The Tension Between Resting & RiskingMar 14, 2023
We are in the liminal in-between, floating between seasons, elements, even worlds.
A chasm exists between our shy, inner dreaming and a burgeoning gleeful pounce outwards. Have we filled our spirit storehouses sufficiently in order to begin these springtime emergences? Have we rested our reserves well enough this winter?
I have been watching the exposed white nape and shoulders of Snowdrop, hovering just at the soil’s surface, vulnerable and gutsy. Leaf tips sharpened with evolutionary grit, they are always one of the first to gamble during the not quite winter/not quite spring fringe.
Undeterred by the tease of sun and then ensuing snow, Snowdrop is some kind of expert in the tension between rest and risk, enthusiastically bursting out of the ground only to remain in an icy suspension for days at a time.
Psychiatrist and Chinese medicine practitioner, Leon Hammer describes two kinds of springtime / Wood Element activity: “...the ability and decision to move forward (Wood-Yang), and the capacity and decision to retreat and wait (Wood-Yin). Nature has put them together in the same energy system for maximum survivability.”
This is a common theme I am noticing in the humans I work with too, this tension, discomfort even, between the sleep of winter and the desire to initiate a primal rebirth (or focused manifestation of any kind). We are being asked to pause at an invisible threshold, ears pricked for what is most needed in this careful moment.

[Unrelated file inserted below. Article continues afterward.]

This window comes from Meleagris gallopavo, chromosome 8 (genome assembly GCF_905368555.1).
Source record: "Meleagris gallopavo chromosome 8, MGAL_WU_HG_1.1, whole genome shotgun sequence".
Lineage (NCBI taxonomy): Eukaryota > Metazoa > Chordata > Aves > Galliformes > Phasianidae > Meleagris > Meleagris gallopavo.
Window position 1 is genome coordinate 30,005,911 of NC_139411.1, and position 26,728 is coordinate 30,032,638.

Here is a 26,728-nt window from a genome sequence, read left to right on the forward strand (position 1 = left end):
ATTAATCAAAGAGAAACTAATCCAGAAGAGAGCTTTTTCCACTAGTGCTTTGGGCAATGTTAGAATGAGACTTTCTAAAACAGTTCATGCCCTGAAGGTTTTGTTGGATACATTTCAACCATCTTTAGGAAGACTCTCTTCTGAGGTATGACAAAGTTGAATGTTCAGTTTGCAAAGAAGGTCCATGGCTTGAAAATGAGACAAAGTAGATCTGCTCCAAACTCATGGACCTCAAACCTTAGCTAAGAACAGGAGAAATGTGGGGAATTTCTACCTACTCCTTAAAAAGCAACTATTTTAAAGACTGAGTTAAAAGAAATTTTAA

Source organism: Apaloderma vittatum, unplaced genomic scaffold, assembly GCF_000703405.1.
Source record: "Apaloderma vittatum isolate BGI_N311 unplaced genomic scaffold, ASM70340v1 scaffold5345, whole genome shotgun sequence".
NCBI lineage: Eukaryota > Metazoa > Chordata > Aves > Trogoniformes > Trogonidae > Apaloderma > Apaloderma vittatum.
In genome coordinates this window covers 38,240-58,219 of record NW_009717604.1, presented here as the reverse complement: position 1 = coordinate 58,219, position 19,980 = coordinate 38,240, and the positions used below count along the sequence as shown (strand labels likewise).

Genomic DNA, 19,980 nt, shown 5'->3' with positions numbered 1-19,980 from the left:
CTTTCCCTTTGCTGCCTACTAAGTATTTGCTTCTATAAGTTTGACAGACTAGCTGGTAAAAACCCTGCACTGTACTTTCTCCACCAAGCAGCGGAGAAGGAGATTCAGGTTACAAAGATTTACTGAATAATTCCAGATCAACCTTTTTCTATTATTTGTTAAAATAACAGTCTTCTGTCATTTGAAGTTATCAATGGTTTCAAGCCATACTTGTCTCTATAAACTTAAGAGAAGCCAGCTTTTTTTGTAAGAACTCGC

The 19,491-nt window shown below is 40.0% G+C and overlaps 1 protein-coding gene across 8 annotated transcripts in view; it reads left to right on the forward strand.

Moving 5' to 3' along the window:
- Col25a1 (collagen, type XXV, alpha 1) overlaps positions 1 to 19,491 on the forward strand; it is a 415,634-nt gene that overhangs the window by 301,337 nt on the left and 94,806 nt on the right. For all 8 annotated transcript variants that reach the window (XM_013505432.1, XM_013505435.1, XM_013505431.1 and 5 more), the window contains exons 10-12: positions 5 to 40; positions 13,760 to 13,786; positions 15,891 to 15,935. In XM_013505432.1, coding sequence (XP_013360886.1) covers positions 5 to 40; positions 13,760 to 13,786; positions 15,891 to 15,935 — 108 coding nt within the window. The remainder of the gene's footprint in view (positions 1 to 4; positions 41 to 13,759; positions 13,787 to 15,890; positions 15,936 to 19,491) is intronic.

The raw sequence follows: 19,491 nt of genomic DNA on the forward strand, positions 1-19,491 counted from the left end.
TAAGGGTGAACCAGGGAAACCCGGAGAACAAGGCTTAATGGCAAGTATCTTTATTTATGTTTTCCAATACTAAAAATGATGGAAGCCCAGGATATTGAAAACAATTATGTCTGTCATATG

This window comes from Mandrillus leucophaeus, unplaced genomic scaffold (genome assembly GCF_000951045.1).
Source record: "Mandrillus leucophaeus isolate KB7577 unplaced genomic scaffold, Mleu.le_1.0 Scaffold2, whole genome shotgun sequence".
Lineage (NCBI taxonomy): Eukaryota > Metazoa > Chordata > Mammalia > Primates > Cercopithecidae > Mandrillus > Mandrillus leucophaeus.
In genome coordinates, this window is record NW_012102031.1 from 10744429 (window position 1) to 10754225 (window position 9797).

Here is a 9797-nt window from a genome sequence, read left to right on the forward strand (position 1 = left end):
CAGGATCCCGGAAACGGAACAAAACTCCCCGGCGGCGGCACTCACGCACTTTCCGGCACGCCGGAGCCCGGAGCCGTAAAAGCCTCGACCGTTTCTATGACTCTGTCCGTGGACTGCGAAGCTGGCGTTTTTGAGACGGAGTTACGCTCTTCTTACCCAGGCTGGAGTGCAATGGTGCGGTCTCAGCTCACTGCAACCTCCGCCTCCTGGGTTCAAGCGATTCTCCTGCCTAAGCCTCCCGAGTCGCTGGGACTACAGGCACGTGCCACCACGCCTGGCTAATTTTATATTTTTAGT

I do not believe it is a random coincidence that Snowdrop grows right at my doorstep this exact time of year. In some Native languages, the term for ‘plants’ translates as “those who take care of us” (Robin Wall Kimmerer).
I feel into how Snowdrop is tending me with their body’s bright resonance: coaxing me towards gentleness during these times of transition, reminding me of hope when I feel stuck or frozen, encouraging my mind to stay open and fresh for what is to come.
And of course it is not surprising to also learn that the bulb of Snowdrop contains the alkaloid galantamine which is approved for use in the management of Alzheimer’s disease in over 70 countries worldwide (among many other things), some scholars even arguing that it was Snowdrop that Odysseus used to clear his mind of Circe’s bewitchment in the Odyssey (but according to who is telling the story, there may have been a good reason why Circe put this spell on Odysseus and his men!)
What have the plants been conjuring while we have been looking the other way? The parallels are stunning (and unsurprising) between the adaptations evolved by the plants we live with and our human psycho-spiritual or physical needs.
Two new episodes from the Woman Who Rubs the Mountain podcast find this level of intimacy and insight into with the living world:
In "Plant Spirit Medicine for Initiatory Times," Sara Artemesia and I explore entraining our nervous systems to giant tree meditators, radiating ourselves from the inside out like flowers, and honoring the many plantcestors who rest in the land where we live.
In "Whispers from Dreamland: a Conversation About Being a Modern Druid," director of the Green Mountain Druid School, Fearn Lickfield, shares with us the precious story of how she courted and married Dreamland, what it means to be a practicing, modern Druid, and how to consciously merge the traditions of ancient Celtic gods, goddesses, and far away lands, with the old knowings and ancestors of our current landscape.
Let us be tended to by the plants, who are our godparents, our philosophers, our doctors.
As always, many thanks for allowing me to visit your inbox and share a small piece of myself (and Snowdrop) with you.
Excerpt from the Feb 2023 newsletter. If you would like to receive my monthly love letters, click here.